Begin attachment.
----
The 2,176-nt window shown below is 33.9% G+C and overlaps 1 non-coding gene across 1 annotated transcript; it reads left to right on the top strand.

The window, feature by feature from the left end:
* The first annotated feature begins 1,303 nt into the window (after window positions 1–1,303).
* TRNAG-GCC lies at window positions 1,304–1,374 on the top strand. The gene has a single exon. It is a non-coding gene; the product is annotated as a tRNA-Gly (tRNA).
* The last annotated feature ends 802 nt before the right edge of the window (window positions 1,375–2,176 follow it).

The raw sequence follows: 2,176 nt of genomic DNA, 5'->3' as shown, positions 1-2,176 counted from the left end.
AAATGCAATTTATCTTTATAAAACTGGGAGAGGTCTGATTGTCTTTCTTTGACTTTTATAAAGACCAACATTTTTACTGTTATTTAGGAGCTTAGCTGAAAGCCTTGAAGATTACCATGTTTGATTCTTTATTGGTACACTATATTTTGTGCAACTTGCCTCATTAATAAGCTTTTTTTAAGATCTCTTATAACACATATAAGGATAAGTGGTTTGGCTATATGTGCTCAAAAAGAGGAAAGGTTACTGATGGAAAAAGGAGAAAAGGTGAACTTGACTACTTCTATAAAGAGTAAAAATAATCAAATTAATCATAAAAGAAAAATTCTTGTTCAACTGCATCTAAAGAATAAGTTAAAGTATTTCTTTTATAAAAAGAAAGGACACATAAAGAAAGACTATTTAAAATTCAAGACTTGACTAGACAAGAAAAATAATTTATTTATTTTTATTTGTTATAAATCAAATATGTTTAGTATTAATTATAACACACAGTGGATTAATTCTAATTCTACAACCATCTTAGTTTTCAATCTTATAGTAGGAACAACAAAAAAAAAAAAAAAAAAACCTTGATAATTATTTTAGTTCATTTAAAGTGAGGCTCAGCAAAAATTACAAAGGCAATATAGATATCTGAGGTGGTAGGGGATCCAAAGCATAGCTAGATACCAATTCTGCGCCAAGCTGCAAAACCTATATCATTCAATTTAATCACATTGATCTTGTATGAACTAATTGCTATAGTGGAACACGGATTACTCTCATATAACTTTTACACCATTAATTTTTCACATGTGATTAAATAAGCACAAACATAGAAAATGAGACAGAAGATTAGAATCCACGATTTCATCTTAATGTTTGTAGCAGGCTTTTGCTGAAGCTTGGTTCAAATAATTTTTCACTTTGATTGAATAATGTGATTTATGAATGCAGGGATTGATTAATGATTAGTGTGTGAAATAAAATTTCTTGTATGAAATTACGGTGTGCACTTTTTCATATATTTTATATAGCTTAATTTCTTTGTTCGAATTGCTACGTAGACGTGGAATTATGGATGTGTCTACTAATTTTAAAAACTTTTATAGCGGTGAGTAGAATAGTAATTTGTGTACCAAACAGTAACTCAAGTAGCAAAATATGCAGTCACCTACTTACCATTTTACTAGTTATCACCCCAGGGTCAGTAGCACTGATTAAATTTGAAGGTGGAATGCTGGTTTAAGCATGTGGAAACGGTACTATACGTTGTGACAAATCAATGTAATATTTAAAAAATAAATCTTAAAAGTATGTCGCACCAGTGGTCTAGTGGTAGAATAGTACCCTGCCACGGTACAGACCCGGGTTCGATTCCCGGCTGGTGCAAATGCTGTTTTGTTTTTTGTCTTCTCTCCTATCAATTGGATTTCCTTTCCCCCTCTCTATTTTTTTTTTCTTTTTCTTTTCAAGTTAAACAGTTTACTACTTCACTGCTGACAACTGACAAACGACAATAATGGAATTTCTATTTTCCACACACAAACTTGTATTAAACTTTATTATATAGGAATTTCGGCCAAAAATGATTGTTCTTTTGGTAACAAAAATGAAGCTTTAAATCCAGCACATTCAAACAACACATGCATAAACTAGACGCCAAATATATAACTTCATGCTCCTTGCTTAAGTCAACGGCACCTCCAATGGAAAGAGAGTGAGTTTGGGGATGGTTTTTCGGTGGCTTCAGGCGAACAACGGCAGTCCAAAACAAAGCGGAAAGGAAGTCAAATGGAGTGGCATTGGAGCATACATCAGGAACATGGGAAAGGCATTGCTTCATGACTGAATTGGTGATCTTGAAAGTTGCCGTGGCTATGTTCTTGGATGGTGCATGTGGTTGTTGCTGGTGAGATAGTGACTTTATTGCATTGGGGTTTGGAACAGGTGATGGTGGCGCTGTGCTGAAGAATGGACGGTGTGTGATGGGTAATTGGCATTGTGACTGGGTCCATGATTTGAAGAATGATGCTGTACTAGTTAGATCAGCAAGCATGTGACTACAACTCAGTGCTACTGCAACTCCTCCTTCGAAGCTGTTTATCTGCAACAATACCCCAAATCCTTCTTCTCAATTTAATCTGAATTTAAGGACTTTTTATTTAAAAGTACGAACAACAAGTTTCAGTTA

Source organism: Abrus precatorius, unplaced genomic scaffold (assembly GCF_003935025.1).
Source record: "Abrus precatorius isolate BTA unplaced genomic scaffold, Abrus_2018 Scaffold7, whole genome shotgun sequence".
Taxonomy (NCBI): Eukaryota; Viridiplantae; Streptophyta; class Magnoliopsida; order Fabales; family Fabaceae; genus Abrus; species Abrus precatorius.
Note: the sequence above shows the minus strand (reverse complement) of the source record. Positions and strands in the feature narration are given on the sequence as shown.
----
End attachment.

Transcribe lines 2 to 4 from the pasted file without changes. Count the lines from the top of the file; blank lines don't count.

The window, feature by feature from the left end:
* The first annotated feature begins 1,303 nt into the window (after window positions 1–1,303).
* TRNAG-GCC lies at window positions 1,304–1,374 on the top strand. The gene has a single exon. It is a non-coding gene; the product is annotated as a tRNA-Gly (tRNA).